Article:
4.       Take Notes!  In a paper notebook is my preference, but do as you please.  When I am researching, I always find things that don't really apply to what I'm writing now, but will surely find a home in a future book.  Jot those bits down, make a note of where you found them, and save them like a squirrel saves nuts.  (Does a squirrel really store nuts in their nest, like Chip and Dale?  See, I should look that up!) 

 

 

So, that's it.  I really wish I'd had a chance to trade more tips with my fellow panelists, but as I said above, the dice don't always roll in your favor.

 

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No Time At All

Time for Tea.

Okay, I see you!  There in the back, waving your hand frantically and stamping your feet in frustration. "I don't have the time.  No, really, I don't! No matter what I give up, something else grabs that time.  I can't hope for a quiet hour on any day, let alone one every day!"

 

I feel your pain.  Been there, done that.  But I still believe that you can write your book or short story.  Not easily.  Even if you have eight free hours a day, writing is never easy.  And when you have to do it in tiny increments, it's even harder.

 

But it's not impossible.  Just harder.

 

So here is how to start today.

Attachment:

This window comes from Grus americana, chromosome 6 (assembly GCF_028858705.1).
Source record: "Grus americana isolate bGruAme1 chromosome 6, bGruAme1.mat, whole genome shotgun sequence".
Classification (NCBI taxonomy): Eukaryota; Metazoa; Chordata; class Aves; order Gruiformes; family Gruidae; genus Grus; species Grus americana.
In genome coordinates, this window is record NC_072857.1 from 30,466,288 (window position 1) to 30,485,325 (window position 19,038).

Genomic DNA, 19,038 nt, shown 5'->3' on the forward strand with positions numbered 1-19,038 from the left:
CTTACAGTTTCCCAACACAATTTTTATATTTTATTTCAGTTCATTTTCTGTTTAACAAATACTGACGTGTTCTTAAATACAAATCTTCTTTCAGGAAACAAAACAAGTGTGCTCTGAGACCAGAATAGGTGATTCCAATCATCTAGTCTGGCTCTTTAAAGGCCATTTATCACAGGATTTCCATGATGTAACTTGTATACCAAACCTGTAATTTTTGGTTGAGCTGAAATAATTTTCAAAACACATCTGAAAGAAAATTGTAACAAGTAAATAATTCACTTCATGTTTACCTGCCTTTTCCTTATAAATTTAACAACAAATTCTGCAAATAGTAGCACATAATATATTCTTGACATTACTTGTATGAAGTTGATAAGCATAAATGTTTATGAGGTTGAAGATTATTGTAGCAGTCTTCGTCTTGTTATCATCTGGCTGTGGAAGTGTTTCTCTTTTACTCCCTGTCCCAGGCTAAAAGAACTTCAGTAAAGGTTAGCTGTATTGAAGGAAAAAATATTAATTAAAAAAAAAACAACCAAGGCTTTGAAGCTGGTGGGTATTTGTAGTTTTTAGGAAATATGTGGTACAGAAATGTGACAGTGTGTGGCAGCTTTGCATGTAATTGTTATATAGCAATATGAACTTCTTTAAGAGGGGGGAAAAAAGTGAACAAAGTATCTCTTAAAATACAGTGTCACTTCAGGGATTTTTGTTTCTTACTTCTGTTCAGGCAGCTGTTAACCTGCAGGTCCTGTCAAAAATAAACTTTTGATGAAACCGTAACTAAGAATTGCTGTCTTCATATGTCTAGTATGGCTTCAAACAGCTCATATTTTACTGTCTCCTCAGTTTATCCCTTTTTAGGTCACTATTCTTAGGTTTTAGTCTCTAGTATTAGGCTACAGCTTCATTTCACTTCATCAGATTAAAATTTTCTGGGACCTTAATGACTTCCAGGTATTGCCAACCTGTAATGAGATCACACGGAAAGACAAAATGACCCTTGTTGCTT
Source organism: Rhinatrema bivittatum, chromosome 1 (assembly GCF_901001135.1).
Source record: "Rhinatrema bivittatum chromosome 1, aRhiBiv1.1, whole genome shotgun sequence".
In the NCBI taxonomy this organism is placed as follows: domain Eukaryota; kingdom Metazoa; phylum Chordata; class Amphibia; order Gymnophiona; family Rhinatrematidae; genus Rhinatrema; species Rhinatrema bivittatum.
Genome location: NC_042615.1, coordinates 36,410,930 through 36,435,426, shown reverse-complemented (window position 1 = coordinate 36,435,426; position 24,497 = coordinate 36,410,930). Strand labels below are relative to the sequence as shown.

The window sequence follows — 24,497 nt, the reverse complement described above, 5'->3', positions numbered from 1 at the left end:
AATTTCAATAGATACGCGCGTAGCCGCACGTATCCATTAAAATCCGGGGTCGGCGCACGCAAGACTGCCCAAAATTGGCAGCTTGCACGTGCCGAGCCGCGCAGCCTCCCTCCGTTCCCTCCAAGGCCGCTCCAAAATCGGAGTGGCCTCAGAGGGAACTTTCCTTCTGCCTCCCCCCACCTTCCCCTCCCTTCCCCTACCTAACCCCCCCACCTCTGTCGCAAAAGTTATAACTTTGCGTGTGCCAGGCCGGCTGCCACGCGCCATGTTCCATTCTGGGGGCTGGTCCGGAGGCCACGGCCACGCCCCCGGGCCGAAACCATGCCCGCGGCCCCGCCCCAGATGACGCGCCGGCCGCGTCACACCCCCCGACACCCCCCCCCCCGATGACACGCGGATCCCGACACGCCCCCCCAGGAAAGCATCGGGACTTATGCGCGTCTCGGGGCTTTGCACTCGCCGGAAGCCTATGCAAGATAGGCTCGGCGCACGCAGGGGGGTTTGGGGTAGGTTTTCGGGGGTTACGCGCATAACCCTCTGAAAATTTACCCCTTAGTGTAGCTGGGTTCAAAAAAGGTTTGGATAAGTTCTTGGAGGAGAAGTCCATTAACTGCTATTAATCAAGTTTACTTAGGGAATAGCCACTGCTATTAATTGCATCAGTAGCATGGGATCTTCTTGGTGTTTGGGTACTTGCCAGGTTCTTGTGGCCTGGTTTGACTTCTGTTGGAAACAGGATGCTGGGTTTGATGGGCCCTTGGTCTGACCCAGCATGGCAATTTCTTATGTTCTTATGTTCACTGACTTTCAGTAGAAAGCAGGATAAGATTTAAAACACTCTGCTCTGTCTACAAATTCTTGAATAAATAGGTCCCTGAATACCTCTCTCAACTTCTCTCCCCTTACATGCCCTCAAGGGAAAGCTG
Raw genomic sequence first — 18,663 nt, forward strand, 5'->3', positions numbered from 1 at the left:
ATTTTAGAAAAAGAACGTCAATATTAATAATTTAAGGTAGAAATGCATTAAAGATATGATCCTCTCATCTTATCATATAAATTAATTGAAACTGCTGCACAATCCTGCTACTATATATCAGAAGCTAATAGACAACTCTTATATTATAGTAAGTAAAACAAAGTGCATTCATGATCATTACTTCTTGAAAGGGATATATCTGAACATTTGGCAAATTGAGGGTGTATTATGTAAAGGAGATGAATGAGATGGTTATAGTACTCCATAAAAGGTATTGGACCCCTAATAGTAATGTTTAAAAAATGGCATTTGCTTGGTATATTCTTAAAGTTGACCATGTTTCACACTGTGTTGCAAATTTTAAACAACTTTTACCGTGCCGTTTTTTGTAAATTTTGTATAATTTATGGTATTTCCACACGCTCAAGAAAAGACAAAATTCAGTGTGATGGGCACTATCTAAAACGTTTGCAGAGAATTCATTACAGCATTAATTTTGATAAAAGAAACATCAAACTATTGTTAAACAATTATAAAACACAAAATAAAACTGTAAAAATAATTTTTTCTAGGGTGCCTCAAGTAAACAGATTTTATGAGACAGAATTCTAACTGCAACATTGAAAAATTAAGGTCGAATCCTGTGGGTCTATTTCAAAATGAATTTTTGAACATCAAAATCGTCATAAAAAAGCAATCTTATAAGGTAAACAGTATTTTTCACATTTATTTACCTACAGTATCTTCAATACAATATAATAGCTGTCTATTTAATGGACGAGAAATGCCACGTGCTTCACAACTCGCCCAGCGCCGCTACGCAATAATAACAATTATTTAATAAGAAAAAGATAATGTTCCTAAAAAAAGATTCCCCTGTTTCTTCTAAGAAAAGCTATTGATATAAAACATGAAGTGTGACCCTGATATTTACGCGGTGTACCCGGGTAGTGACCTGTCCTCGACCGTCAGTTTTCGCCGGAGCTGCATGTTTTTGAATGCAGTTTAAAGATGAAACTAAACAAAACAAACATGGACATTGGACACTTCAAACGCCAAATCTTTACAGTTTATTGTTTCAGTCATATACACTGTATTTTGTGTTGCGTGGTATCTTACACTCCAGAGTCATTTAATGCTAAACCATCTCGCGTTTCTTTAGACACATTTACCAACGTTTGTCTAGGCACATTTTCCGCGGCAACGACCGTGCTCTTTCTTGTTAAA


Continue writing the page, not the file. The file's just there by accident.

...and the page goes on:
1.  Make your writing gear accessible at all times.  It doesn't matter what you use.  A laptop, a phone, a tablet, a spiral notebook, a pocket notebook. Don't put it away.  Keep it out on a table or countertop, where you see it.  If you are using software, have that be on the screen.  If you are writing by hand, don't let the pen or pencil stray from whatever you are writing on.  Leave it where you can write that next sentence, and then let the dog out and pick the baby's toy up and put it back on the highchair tray.  Don't put your writing away.  You are now writing all day, even when your hands aren't touching it.  Your brain is.

 

2.  Make your writing portable.  Take it with you.  Shove that notebook, paper or electronic, into the pocket of the diaperbag.  Put it on the seat of the car next to you.  Have that pocket notebook, yes, in your pocket perhaps next to a pen in a nice nerdy pocket-protector. 

 

You are a writer.  You ALWAYS have a notebook and pen with you.  You are always writing.